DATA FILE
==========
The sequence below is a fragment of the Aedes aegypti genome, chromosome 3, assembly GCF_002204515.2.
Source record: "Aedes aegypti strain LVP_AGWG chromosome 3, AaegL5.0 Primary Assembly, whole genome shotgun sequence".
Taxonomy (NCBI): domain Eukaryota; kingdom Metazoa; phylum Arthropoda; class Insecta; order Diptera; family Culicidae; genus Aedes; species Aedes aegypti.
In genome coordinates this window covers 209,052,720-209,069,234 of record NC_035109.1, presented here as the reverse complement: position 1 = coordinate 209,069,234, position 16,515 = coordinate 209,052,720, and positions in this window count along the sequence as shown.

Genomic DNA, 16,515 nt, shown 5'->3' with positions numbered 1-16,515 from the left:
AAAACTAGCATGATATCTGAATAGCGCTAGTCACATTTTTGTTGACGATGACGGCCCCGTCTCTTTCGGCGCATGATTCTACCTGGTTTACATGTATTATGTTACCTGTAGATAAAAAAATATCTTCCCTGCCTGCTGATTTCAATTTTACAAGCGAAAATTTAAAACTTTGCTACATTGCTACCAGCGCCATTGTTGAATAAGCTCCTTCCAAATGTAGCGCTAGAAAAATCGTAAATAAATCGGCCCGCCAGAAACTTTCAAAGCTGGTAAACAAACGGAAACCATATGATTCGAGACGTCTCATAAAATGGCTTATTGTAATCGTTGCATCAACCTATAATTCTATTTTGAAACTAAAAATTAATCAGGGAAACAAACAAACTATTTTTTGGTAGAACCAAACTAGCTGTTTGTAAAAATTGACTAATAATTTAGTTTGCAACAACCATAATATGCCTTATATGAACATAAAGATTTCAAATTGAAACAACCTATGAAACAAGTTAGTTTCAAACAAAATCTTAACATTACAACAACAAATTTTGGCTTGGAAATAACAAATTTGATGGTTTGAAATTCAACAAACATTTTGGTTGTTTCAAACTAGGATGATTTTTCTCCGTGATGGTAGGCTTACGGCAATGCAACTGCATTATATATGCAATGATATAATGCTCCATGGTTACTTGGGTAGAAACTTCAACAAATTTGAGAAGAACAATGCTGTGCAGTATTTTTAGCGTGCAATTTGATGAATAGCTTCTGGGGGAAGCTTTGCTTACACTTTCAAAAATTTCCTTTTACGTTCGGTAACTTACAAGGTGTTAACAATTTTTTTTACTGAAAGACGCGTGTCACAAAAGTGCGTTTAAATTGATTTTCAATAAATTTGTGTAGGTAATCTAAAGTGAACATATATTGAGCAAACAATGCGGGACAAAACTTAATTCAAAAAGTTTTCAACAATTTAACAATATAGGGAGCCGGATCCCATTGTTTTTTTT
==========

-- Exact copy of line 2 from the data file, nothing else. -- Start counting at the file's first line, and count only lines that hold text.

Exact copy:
Source record: "Aedes aegypti strain LVP_AGWG chromosome 3, AaegL5.0 Primary Assembly, whole genome shotgun sequence".